When Dreamworks rolls out a third movie in one of their animation franchises the precedent that has been set is not favorable. My criticism may be a tad harsh as only two of the widely popular films have made a second sequel, Kung Fu Panda being the third, but I’m sure we can all agree that Shrek The Third was the worst of those movies and Madagascar 3: Europe’s Most Wanted showed that those characters had been stretched far beyond their limits. I won’t even begin to include the spin offs from both films, Puss In Boots and The Penguins of Madagascar, again not great movies but narrowly miss the inclusion in the main story. So after all of this mulling in my head, I had low expectations for the next adventure of the Dragon Master Po and his friends.
Again, I catch myself being a bit harsh. The first Kung Fu Panda was a great film, with Jack Black and the rest of the cast really digging into their characters and, really, what a great group around the lead. Angelina Jolie, Dustin Hoffman, Jackie Chan and Lucy Liu along with funny guys Seth Rogen and David Cross, it was a formidable plethora of voices all going against the villain magnificently voiced by a favorite of mine, Ian McShane. The second film was quite good as well, trading in villain voices for the also brilliant and yet another favorite of mine, Gary Oldman, so, as I sat down for this third one my low expectations rose to middling. What’s the worst that could happen?
Kung Fu Panda 3 follows Po in a new point of his Dragon Master existance. At the top of his martial arts progression and defending the land in style with his close friends, Po is informed by Master Shifu (Hoffman) that his time of being the student is over and now it is time to be the teacher, as Master Oogway had prophesied when he chose Po as the Dragon Master. This would hopefully allow Shifu to achieve the inner peace needed to control “chi,” the driving force of this movie.
Unknown to Shifu, Po and the rest of the “Furious Five,” an ancient enemy of Oogway, Kai, has emerged from the spirit world intent on stealing everyone’s chi and destroying the world. Po must deal with this as well as dealing with some identity issues that present themselves when his real father Li Shan (Bryan Cranston) shows up in the village to reconcile with the son who never knew him. Together, Po and Li Shan return to the secret village of Pandas for the Dragon Master to reconnect with his roots and learn what being a panda is all about.
Well, after all of my unnecessary Kung Fu Panda pondering I found that I really liked this sequel. With a sweethearted core of paternal relationships and the message of self belief, this movie is a very satisfying hour and a half. Jack Black has so much fun as the title character and you also feel all the returning cast settle back into their roles with comfort and even, for some, a little character progression. It’s a little disheartening to hear some people groan at the existence of this film about it being a cash grab or easy paycheck because I think a lot of thought went into this one. This story is needed to show Po growing into the Kung Fu legend he strived to be in the first film.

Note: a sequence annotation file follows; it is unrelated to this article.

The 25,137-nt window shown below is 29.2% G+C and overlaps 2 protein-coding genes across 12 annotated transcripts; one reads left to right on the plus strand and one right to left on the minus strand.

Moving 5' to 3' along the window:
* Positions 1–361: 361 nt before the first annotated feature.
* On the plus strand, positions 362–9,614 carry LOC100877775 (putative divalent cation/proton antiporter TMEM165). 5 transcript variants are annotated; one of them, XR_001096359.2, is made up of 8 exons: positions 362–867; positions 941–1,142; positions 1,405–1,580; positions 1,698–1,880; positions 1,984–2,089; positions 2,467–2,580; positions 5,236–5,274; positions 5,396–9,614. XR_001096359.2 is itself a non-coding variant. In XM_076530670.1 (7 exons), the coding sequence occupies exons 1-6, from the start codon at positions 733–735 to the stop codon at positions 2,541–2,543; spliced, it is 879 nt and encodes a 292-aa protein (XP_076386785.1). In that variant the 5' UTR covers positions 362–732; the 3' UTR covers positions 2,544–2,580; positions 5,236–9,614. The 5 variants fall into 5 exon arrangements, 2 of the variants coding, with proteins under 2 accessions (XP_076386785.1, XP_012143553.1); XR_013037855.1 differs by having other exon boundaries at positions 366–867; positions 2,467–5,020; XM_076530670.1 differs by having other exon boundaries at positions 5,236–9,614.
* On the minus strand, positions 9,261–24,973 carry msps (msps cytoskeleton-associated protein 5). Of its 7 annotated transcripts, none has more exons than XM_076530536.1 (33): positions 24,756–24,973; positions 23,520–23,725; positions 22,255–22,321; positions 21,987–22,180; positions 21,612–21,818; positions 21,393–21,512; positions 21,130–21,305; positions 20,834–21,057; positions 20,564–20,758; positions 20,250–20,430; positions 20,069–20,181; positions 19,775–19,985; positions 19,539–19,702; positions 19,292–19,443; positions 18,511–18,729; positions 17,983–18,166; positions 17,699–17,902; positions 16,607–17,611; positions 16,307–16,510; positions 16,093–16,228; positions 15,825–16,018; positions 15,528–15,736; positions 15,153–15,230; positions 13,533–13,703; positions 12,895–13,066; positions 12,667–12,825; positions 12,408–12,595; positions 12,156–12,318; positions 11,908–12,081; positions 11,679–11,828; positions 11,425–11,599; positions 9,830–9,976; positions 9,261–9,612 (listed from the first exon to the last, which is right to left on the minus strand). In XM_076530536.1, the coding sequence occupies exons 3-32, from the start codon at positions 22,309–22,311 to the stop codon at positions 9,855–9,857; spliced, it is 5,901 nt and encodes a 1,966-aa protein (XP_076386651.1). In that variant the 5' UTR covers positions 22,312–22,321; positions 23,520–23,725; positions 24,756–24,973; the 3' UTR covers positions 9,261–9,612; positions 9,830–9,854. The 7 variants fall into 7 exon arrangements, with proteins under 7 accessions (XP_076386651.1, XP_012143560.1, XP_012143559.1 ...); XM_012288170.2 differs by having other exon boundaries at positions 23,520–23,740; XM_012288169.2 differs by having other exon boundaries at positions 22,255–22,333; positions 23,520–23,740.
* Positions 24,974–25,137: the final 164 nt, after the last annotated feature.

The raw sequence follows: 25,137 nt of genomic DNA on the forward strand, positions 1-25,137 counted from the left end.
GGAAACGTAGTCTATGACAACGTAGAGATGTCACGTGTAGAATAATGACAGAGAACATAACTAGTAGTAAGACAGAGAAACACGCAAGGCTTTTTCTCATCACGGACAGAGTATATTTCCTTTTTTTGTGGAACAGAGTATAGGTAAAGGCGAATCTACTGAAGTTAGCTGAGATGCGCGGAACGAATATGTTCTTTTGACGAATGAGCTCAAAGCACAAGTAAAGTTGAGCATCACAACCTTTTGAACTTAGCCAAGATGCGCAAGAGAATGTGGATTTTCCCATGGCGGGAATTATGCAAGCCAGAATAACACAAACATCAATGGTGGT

I’m now going to do something I rarely do and that is recommend the 3D version of the film. My screening was in 2D but I can see the draw for the extra dimension of depth on this film, especially when it comes to the spirit world, which is a beautiful mosaic of floating land masses that the combatants jump from stone structure to structure, smashing through them. It’s quite a spectacle. I also really like the traditional asian animation that happens in the opening credits sequence as well as any storytelling pieces or montages. This element worked well in the last two films and continues to be great in this one.
My only gripe could be that, as much as I enjoy J.K. Simmons in pretty much anything he does, his villainy as Kai doesn’t quite hit the level of McShane’s Tai Lung or Oldman’s Shen. This may actually work in his favor a bit as the recurring gag is that nobody knows who Kai is, being that he’s been banished to the spirit world for a thousand years. Simmons is definitely a heavy these days, now toting an Academy Award, but he has still a little ways to go to be in the conversation of these two British legends.
The charm of Kung Fu Panda 3 is what will make it win in the end. The kids will be absolutely dazzled by the action in this film and the parents will be very happy to be entertained by the film as well, maybe even surprised by it. Will we see a fourth movie? Depending on box office returns, I’d say that anything is possible but given the completion feel of this movie I’d say it’s almost unnecessary to continue. There’s also that spin off thing that Dreamworks thought would work well for Shrek and Madagascar. As far as that goes, no character in this feels strong enough for their own film, as each of their stories seems to pivotally hinge on Po. What would be the point really, besides money?
After the horrible Norm of the North that sullied up the screens earlier this month, I’m happy to say that there is a GOOD animated film for families to see and you won’t be looking for a fire alarm to pull to end your nightmare. A film that seemed questionable with Dreamworks constantly shifting the release date, Kung Fu Panda 3 was a total winner in my opinion and probably the best one yet. This one gets a four out of five from me.